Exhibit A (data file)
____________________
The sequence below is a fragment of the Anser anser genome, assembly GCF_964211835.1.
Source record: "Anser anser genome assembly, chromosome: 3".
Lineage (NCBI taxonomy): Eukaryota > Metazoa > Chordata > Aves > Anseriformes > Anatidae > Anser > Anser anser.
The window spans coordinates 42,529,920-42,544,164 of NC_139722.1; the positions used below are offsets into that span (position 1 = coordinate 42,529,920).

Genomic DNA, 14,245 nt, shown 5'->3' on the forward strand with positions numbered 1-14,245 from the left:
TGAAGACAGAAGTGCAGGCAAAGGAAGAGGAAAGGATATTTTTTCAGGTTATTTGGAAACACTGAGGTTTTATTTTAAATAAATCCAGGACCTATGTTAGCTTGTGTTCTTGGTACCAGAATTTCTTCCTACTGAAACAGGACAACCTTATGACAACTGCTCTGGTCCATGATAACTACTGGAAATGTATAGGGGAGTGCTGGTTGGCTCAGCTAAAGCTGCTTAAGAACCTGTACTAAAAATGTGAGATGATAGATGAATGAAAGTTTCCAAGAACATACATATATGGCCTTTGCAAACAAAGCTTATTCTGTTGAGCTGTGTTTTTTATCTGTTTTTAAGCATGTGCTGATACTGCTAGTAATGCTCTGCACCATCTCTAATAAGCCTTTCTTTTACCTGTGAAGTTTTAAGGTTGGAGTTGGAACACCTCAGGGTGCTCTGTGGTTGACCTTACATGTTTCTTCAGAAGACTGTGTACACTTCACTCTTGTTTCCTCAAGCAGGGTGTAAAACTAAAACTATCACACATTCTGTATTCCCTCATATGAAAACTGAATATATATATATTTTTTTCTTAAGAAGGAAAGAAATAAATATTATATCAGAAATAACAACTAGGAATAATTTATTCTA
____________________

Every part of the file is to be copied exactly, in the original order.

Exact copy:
The sequence below is a fragment of the Anser anser genome, assembly GCF_964211835.1.
Source record: "Anser anser genome assembly, chromosome: 3".
Lineage (NCBI taxonomy): Eukaryota > Metazoa > Chordata > Aves > Anseriformes > Anatidae > Anser > Anser anser.
The window spans coordinates 42,529,920-42,544,164 of NC_139722.1; the positions used below are offsets into that span (position 1 = coordinate 42,529,920).

Genomic DNA, 14,245 nt, shown 5'->3' on the forward strand with positions numbered 1-14,245 from the left:
TGAAGACAGAAGTGCAGGCAAAGGAAGAGGAAAGGATATTTTTTCAGGTTATTTGGAAACACTGAGGTTTTATTTTAAATAAATCCAGGACCTATGTTAGCTTGTGTTCTTGGTACCAGAATTTCTTCCTACTGAAACAGGACAACCTTATGACAACTGCTCTGGTCCATGATAACTACTGGAAATGTATAGGGGAGTGCTGGTTGGCTCAGCTAAAGCTGCTTAAGAACCTGTACTAAAAATGTGAGATGATAGATGAATGAAAGTTTCCAAGAACATACATATATGGCCTTTGCAAACAAAGCTTATTCTGTTGAGCTGTGTTTTTTATCTGTTTTTAAGCATGTGCTGATACTGCTAGTAATGCTCTGCACCATCTCTAATAAGCCTTTCTTTTACCTGTGAAGTTTTAAGGTTGGAGTTGGAACACCTCAGGGTGCTCTGTGGTTGACCTTACATGTTTCTTCAGAAGACTGTGTACACTTCACTCTTGTTTCCTCAAGCAGGGTGTAAAACTAAAACTATCACACATTCTGTATTCCCTCATATGAAAACTGAATATATATATATTTTTTTCTTAAGAAGGAAAGAAATAAATATTATATCAGAAATAACAACTAGGAATAATTTATTCTA